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As much as I love my book boyfriends, I also have a soft spot for the ladies. I might not want to make out with them in quite the same way, but I definitely want to hang out, watch Netflix, drink tea and complain about our love lives. You know, typical girls’ night activities. I call these women my book BFFs; those characters I know I’d be best friends with if we were to ever meet in real life. And they were, you know, real. So in honor of those endlessly interesting female characters, here are my top five book besties, in no particular order. Hazel Grace: The Fault in Our Stars, John Green Diagnosed with terminal cancer and placed…

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5 Lines We Loved From Clueless on its 20th Anniversary

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I was 10 years old the first time I watched what has become a cult classic—Clueless—which made stars of Alicia Silverstone and Paul Rudd. July 19 marks the 20th anniversary of this film based on Jane Austen’s novel, Emma. The first time I watched this saccharine-sweet high school flick, I was instantly obsessed. It seemed like styles from the movie instantly began to infiltrate popular culture: I and every girl I knew had a fuzzy feather pen at school, plaid raged in its 90s glory transformed into schoolgirl skirts and crystal chokers adorned trendy girls’ necks. All of that fabulous lingo we’ve come to know and love spouted by the likes of Cher, Amber, Tai and Dionne was overheard in…

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Do You Agree with These Choices for Favorite Book Boyfriend?

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Sometimes you don’t just love a book; you worship it. And sometimes you don’t just like a character in that book; you want to marry them. Whether they’re broody and intense or sweet and sensitive, there’s just something about this guy or gal that you can’t get enough of. You comb the pages for mentions of their name, linger on your favorite passages, and, uh, imagine that you’re the one making out with them during love scenes. Luckily, there’s a phrase for these kind of obsessive reading-crushes. Book boyfriends (or girlfriends!). These are the characters you would die to meet in real life, the people you can actually imagine yourself falling in love with—if only they didn’t exist solely in…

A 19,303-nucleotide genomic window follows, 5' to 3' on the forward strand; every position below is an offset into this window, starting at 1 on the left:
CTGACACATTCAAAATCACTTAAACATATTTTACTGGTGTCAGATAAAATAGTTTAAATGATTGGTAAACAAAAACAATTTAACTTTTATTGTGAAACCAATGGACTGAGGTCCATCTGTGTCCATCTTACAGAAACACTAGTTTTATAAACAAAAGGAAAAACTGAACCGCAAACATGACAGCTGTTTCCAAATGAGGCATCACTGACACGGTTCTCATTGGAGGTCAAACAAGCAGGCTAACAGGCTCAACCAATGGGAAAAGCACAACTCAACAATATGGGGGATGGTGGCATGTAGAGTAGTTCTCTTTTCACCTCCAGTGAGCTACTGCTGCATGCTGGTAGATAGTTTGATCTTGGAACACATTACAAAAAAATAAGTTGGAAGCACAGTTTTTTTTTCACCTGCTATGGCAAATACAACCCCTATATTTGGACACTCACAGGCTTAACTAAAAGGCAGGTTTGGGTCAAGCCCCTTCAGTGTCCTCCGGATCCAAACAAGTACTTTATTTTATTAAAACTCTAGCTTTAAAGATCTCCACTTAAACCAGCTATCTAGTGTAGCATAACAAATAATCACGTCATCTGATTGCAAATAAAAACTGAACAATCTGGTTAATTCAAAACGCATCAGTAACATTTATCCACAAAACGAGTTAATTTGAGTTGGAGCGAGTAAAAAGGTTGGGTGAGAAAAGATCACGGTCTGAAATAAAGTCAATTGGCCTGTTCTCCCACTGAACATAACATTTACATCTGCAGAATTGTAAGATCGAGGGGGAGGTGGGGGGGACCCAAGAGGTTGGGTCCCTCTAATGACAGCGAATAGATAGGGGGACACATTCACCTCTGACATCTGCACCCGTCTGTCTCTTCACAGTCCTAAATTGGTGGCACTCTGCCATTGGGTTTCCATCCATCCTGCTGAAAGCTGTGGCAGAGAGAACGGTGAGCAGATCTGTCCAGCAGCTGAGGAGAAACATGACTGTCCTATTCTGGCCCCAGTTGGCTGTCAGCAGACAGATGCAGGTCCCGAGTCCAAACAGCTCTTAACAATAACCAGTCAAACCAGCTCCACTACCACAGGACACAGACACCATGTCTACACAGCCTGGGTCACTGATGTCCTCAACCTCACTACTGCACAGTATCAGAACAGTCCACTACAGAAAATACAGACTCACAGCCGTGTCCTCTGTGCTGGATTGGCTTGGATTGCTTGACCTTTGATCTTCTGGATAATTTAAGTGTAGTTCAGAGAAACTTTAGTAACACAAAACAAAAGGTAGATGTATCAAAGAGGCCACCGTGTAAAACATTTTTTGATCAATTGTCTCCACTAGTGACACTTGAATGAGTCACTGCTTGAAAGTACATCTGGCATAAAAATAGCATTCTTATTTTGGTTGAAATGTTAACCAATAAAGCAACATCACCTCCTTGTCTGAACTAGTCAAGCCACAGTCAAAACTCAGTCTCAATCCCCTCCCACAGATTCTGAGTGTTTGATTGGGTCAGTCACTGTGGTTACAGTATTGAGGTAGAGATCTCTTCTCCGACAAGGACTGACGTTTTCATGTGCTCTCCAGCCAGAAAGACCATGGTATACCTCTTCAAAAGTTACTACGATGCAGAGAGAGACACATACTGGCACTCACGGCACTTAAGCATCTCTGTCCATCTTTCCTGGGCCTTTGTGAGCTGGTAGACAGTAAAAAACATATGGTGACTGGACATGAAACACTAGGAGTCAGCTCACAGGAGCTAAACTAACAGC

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Book Review: Alexander McCall Smith brings Emma into the 21st century

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In her lifetime, Jane Austen gained neither great fame nor fortune from novels that today are considered some of the best in the world. This year marks 200 years since the publication of Austen’s “Emma,” the story of a well-meaning but misguided matchmaker who makes more mischief than marriages. Modern times demand modern celebrations, so what better way to honor this literary jewel than with a charming reimagining of Emma Woodhouse’s story, set in the 21st century. Scottish writer Alexander McCall Smith, beloved for creating irresistible female characters including Mma Ramotswe of the No. 1 Ladies’ Detective Agency, offers, for our edification, the delicious Emma: A Modern Retelling (Pantheon, April 7, 2015). Some Janeites may consider such an endeavor an…

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Jane Austen reveals her addiction to reality shows

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It is not often that we have the opportunity to chat with a literary genius, so we leapt at the chance to interview author Jane Austen. As her reality series, The Jane Games, enters Round 2, she took time from her busy schedule to sit down with us and talk about the show. LFW: You are the creator and host of The Jane Games. What was your inspiration? JA: I attended a production of The Complete Works of Shakespeare, Abridged and I thought:  What a charming way for Will’s heroes, maidens and knaves to meet each other. I realized my ladies had never been formally introduced to one another, so I sought the most modern and entertaining way to put…

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Covering Jane Austen, one cover at a time

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Jane Austen has never been as popular as she is now. Since the publication of Sense and Sensibility over 200 years ago, her novels have been in almost continuous print. There are stage and film adaptions of her novels, modern retellings from books to Web series, and a book industry has sprung up of spinoffs and variations. As PBS airs the UK film version of one Austen-inspired novel, Death Comes to Pemberley, it’s a great time to look at a new charming and comprehensive coffee table book on Jane Austen book covers, Jane Austen Cover to Cover (Quirk Books; Nov. 11, 2014). The book comes from Margaret C. Sullivan, author of the popular guide, The Jane Austen Handbook. I bought…